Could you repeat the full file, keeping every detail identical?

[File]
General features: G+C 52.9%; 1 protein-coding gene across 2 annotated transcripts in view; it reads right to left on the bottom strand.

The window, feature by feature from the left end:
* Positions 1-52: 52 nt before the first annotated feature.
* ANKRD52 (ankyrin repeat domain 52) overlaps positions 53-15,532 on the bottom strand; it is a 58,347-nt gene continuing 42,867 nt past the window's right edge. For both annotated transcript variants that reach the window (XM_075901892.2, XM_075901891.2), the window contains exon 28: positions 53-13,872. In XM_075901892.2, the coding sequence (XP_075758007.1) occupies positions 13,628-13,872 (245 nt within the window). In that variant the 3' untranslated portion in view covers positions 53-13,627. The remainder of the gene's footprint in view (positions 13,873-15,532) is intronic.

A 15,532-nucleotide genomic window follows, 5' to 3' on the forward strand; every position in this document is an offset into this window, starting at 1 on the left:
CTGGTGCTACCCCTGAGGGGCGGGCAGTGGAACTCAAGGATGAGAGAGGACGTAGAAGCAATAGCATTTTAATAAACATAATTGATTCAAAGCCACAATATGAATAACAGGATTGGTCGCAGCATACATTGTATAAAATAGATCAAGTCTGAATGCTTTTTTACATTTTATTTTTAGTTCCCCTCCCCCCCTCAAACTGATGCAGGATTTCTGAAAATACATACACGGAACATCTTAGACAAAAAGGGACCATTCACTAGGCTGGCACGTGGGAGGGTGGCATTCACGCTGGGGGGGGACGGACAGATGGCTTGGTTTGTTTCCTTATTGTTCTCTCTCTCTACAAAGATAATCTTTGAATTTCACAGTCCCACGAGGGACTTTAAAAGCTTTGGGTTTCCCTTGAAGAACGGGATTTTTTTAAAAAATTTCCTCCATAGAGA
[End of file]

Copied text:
General features: G+C 52.9%; 1 protein-coding gene across 2 annotated transcripts in view; it reads right to left on the bottom strand.

The window, feature by feature from the left end:
* Positions 1-52: 52 nt before the first annotated feature.
* ANKRD52 (ankyrin repeat domain 52) overlaps positions 53-15,532 on the bottom strand; it is a 58,347-nt gene continuing 42,867 nt past the window's right edge. For both annotated transcript variants that reach the window (XM_075901892.2, XM_075901891.2), the window contains exon 28: positions 53-13,872. In XM_075901892.2, the coding sequence (XP_075758007.1) occupies positions 13,628-13,872 (245 nt within the window). In that variant the 3' untranslated portion in view covers positions 53-13,627. The remainder of the gene's footprint in view (positions 13,873-15,532) is intronic.

A 15,532-nucleotide genomic window follows, 5' to 3' on the forward strand; every position in this document is an offset into this window, starting at 1 on the left:
CTGGTGCTACCCCTGAGGGGCGGGCAGTGGAACTCAAGGATGAGAGAGGACGTAGAAGCAATAGCATTTTAATAAACATAATTGATTCAAAGCCACAATATGAATAACAGGATTGGTCGCAGCATACATTGTATAAAATAGATCAAGTCTGAATGCTTTTTTACATTTTATTTTTAGTTCCCCTCCCCCCCTCAAACTGATGCAGGATTTCTGAAAATACATACACGGAACATCTTAGACAAAAAGGGACCATTCACTAGGCTGGCACGTGGGAGGGTGGCATTCACGCTGGGGGGGGACGGACAGATGGCTTGGTTTGTTTCCTTATTGTTCTCTCTCTCTACAAAGATAATCTTTGAATTTCACAGTCCCACGAGGGACTTTAAAAGCTTTGGGTTTCCCTTGAAGAACGGGATTTTTTTAAAAAATTTCCTCCATAGAGA